In general, shoe construction typically involves a number of manufacturing operations or steps. Normally, a significant number of manufacturing operations generally results in a more expensive shoe. In a market where competitive price is often desired, there appears to be a need to make shoes in an efficient manner. Some shoe constructions may involve an upper being stitched to a forepart of an outsole by a hand stitch and the rearpart of the outsole may be attached to the upper by adhesive after a lasting operation. Lasting is typically where a last, an object which simulates a user's foot, is inserted into the upper and the upper is often then pulled taught around the last and secured to a tuck, which is removably attached to the bottom of the last. The tuck generally provides a structure that is adhered to the rearpart of the outsole, which in turn results in the upper being secured to the outsole in the rearpart of the shoe. Without a tuck, it may be difficult to secure the upper to the outsole.

A traditional insole is often wrapped with a wrapper around its peripheral edge to help prevent the edge of the insole from wear. The insole with the wrapper is then typically secured to the tuck or outsole. In a separate operation, a socklining may then be adhered directly to the top of the insole for providing a surface adapted to receive a user's foot because the insole's surface is often coarse.

In addition to or instead of the above mentioned construction, cementing components of a shoe, such as the upper to the outsole, often involves a number of manufacturing operations. Typically, there is a surface preparation step where the surfaces to be cemented, or glued, are clean of debris and readied, which may also include roughening. Further, there may be an application step where the cement is applied to the surfaces. This step may also involve measuring and evenly distributing the glue over the surface.

Further, there may be a pressing step where the surfaces are pressed together. Pressing is believed to reduce air that may be trapped between the surfaces and enhances adhesion. Pressing may also include aligning the surfaces so that the peripheries of the components are flush with one another.

Additionally, once the components are pressed together, cementing often requires a waiting period for the cement to cure, or dry. Generally, not only does cementing involve some or all of the above mentioned manufacturing operations, it also involves time, particularly the curing time.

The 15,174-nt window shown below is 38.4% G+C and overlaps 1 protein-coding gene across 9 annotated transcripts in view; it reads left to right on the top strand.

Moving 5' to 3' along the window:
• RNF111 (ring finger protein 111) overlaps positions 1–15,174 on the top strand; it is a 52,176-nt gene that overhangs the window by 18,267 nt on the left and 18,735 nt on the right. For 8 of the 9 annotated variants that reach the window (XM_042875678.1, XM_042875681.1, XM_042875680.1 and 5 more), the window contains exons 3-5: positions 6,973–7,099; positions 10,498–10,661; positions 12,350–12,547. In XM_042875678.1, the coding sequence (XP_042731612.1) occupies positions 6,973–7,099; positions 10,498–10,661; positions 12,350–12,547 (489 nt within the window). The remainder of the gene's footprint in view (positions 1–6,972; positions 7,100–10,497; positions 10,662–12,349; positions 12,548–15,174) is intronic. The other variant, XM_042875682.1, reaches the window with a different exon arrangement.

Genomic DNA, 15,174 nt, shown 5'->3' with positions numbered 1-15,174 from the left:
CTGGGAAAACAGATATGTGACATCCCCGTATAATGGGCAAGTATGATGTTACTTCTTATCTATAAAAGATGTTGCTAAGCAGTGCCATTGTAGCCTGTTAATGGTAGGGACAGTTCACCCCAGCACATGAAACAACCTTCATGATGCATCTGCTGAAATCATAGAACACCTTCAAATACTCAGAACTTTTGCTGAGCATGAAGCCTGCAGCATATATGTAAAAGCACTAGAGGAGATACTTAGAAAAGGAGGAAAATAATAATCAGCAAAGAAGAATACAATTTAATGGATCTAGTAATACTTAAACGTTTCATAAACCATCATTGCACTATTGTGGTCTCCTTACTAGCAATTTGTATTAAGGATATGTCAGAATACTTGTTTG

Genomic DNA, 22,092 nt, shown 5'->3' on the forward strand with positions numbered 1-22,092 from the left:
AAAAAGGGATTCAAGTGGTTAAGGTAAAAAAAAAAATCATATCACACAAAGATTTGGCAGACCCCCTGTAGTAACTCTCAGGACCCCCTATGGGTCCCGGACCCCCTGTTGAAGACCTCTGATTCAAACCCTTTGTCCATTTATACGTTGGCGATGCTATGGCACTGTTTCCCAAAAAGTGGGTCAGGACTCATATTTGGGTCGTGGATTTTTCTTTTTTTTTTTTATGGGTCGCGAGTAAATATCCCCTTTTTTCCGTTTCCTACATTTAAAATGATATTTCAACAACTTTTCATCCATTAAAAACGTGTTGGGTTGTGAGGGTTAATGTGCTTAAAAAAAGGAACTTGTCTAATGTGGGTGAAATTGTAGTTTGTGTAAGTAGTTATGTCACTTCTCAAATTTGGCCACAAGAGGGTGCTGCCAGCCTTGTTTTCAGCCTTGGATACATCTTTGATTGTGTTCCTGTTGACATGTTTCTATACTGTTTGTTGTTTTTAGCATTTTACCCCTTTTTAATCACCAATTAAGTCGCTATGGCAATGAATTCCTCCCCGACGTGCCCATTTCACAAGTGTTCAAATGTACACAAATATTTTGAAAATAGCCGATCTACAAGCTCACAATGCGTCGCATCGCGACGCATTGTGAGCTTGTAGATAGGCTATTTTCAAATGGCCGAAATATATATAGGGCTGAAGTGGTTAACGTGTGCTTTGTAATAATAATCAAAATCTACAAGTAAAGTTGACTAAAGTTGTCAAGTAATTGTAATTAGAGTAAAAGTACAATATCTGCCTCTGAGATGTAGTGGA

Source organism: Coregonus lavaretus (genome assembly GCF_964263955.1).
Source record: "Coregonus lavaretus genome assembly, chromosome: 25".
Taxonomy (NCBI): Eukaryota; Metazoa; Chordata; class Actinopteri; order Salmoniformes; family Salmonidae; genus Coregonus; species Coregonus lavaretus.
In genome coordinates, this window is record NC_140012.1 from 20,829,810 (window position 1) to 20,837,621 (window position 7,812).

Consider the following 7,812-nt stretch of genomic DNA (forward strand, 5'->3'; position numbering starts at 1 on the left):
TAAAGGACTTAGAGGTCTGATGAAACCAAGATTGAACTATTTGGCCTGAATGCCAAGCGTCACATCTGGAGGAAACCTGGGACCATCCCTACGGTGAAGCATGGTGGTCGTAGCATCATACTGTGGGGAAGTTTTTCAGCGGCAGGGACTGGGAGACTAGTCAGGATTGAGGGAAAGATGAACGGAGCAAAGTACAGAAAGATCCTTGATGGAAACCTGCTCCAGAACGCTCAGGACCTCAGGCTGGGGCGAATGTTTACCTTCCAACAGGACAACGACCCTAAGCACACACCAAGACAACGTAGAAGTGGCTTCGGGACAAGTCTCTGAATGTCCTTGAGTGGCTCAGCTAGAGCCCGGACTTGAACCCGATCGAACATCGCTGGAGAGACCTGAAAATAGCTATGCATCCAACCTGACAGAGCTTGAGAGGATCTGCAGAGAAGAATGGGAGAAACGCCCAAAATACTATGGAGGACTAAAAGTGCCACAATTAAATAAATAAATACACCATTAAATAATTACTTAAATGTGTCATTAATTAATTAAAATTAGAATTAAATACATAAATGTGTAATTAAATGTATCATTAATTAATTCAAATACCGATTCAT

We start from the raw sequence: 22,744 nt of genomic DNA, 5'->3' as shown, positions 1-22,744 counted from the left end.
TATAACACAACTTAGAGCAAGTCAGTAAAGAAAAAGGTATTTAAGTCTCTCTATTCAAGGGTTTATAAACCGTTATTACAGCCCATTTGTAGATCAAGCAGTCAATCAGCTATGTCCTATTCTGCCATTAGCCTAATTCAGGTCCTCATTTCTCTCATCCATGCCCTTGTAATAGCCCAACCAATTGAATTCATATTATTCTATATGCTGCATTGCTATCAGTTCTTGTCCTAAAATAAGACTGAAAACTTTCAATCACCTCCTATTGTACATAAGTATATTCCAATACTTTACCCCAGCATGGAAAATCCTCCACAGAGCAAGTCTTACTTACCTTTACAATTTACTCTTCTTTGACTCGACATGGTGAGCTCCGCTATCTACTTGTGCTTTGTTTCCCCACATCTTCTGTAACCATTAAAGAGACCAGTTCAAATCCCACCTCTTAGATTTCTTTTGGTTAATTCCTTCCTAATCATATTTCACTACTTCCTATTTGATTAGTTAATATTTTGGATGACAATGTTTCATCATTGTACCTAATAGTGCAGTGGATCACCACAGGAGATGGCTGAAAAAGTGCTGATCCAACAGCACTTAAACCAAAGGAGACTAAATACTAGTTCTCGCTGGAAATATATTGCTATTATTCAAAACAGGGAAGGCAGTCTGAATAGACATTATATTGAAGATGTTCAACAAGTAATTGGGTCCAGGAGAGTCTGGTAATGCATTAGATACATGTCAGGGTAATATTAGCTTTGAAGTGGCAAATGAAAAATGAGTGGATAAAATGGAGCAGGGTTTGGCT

It is believed that the number of steps and time involved, especially if user intervention is required, negatively affects cost and efficiency. The cementing process may be further complicated if the surfaces to be glued are uneven or difficult to reach.

U.S. Pat. No. 5,369,895 to Hammerschmidt and U.S. Pat. Nos. 4,476,600, 4,408,401 and 4,505,660 to Seidel appear to relate to a shoe having a one piece construction. The one piece construction may reduce manufacturing steps to secure the upper to the outsole.

U.S. Pat. No. 4,742,625 to Sydor appears to relate to a shoe having a one piece construction and channels in the sole for ventilating the shoe. Sydor also appears to include a removable insole without ventilation channels.

Moreover, ventilating a shoe may be preferred as historically constructed footwear often confine the foot and usually lacks sufficient breathability, which may cause the foot to perspire and may also promote the development of bacteria, fungi and the like as well as any accompanying unpleasant odors and skin problems.

Some later developed footwear may attempt to solve the lack of sufficient breathability by providing openings in the upper but such openings may also allow debris and water to enter the shoe. U.S. Pat. No. 6,564,475 to Collins, U.S. Pat. No. 5,086,576 to Lamson, U.S. Pat. No. 6,553,690 to Di Girolamo, and U.S. Pat. No. 5,992,052 to Morris appear to relate to footwear with vent holes in the upper, sole, or both. Although these references may have vent holes in either the upper or sole, breathability is possibly still inadequate since the shoe lacks a mechanism that causes atmospheric air to enter the shoe and hot air within the shoe to exit the shoe.

Complicated valve arrangements may have been provided by other constructions to open and close an opening to reduce the amount of debris or water entering the shoe. However, these types of footwear may generally be more expensive to purchase. U.S. Pat. No. 6,282,813 to Squadroni and U.S. Pat. No. 5,992,052 to Moretti appear to relate to footwear having valves for venting the shoe.

Other approaches may include a pump encased within the shoe, sometimes in communication with openings in the upper. Generally, the weight of the foot is used to compress the pump and force air out of apertures to ventilate the foot. However, problems may arise if the pump fails to reinflate, which often occurs because the foot is typically placed on top of the pump and prevents full inflation. Moreover, such mechanisms are typically prohibitively expensive to build into footwear and, given that most of these devices are built into the shoe, they are not easily repairable or replaceable. U.S. Pat. No. 4,835,883 to Tetrault and U.S. Pat. No. 4,776,110 to Shiang and U.S. Publication No. 2002/0011009 to Pan appear to relate to footwear having pumps.

What is desired, therefore, is a shoe constructed in a more efficient manner without sacrificing quality. What is also desired is a shoe having a reduced number of manufacturing steps. What is further desired is a shoe having improved ventilation. Yet another desire is a shoe that has a ventilation system that cools the user's foot and provides sufficient breathability. A still further desire is a shoe with a ventilation system that reduces the amount of debris or water that enters the shoe. Yet another desire is a shoe that has a ventilation system that is reliable and inexpensive.